Contrary to the opinion of early explorers who saw arctic peoples as isolated survivors of Ice Age cultures, research shows that these groups have in fact maintained close contacts with each other and with peoples to the south, and participated in many of the world's technological and social advances. Improvements in hunting technology, metallurgy and animal domestication pioneered in southern regions quickly became part of northern life, just as northern inventions like kayaks and snow goggles became adopted widely in the south. Today, with modernization reaching nearly all corners of the globe, cultural transitions have been especially dramatic in the Arctic, where until a few decades ago many Native peoples had economies based solely on hunting, fishing or reindeer herding.

Igor Krupnik has researched ethno-history and processes of cultural transformation in Russia and western Alaska. Research Associates Ernest J. Burch, Jr., Ann Fienup-Riordan and Norman Hallendy study ethnohistory, ritual and symbolic culture in Alaska and Canada. And ASC archaeologists have investigated Native-European contacts in Russian America, Labrador and Frobisher Bay as well as culture contact and change in Native traditions of Eurasia and North America.


Collections


The Smithsonian's northern anthropological collections at the National Museum of Natural History and at the National Museum of the American Indian includes nearly 100,000 ethnological artifacts and over 500,000 archaeological artifacts. Coupled with an unbroken tradition of ethnographic, archaeological and physical anthropological research, these collections provide unparalleled opportunities for research and education. Ethnological and archaeological collections provide data for studying such topics as the history of arctic peoples, the development of hunting practices, prehistoric exchange systems and evolution of art. ASC Interns and Fellows conduct post and pre-doctoral research projects utilizing these impressive collections. Community scholars survey our collections to research such subjects as traditional sewing and weaving techniques, use of dyes and pigments and native art styles.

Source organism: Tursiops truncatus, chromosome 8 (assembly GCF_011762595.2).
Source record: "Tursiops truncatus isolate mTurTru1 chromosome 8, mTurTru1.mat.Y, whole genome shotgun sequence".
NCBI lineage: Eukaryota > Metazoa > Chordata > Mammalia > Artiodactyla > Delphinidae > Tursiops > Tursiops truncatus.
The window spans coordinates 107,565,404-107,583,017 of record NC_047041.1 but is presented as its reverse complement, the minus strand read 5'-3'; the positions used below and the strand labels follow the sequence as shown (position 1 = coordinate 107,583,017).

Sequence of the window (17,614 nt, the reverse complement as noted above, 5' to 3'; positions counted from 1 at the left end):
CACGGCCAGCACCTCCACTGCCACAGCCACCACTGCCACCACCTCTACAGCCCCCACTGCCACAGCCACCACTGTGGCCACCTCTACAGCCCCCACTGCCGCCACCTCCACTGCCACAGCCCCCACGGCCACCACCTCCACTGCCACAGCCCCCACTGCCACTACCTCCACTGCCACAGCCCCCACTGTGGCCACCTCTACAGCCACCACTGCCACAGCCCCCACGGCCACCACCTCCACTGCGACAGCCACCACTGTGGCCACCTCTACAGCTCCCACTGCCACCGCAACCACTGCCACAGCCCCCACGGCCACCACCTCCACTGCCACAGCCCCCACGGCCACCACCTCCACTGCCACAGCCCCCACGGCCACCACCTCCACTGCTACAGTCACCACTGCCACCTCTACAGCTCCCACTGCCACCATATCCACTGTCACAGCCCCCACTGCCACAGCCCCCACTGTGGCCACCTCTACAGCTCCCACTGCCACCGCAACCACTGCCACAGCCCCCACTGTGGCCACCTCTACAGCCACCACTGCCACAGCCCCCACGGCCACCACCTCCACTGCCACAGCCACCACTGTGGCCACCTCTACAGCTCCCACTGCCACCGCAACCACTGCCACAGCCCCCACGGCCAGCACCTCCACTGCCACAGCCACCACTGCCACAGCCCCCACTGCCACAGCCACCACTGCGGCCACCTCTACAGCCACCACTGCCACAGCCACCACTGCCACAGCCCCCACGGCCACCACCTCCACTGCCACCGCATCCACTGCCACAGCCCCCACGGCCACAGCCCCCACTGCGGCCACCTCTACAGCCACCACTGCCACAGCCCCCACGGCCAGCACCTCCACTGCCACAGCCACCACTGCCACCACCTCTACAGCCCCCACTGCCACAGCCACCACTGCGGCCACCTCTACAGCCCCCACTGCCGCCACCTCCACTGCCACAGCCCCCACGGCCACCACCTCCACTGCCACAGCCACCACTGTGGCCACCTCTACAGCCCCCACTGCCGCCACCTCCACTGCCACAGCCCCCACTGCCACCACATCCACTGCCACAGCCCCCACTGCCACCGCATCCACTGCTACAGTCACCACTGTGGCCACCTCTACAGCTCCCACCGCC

The ASC's Anchorage office and the Smithsonian Alaskan Collections Project, conducted in collaboration with the National Museum of the American Indian, is dedicated to making these collections accessible to modern Alaska Native communities. In addition, the National Anthropological Archives houses both unpublished material from arctic researchers and many archival photographs, documenting traditional lifeways. ASC and Native scholars have found the archives a wonderful resource for research and for working with modern northern peoples to ensure cultural survival.


Collaboration and Partnerships


Utilizing our unique position as a U.S. government supported Arctic research program, ASC projects often receive support and collaboration from a wide variety of governments, institutions, groups and individuals. Scholarly programs, including research projects, publications and exhibitions, typically include teams of researchers, many from other countries. These international connections, and collaboration with our Research Associates, have contributed immensely to the quality of ASC research.

In recent years, ASC programs have emphasized collaboration with Native communities as an approach that offers exciting new research agendas and possibilities. A close relationship has developed with the Smithsonian's National Museum of the American Indian which, like the National Museum of Natural History, has valuable staff and collection resources representing northern regions.




Archaeological research on Agattu Island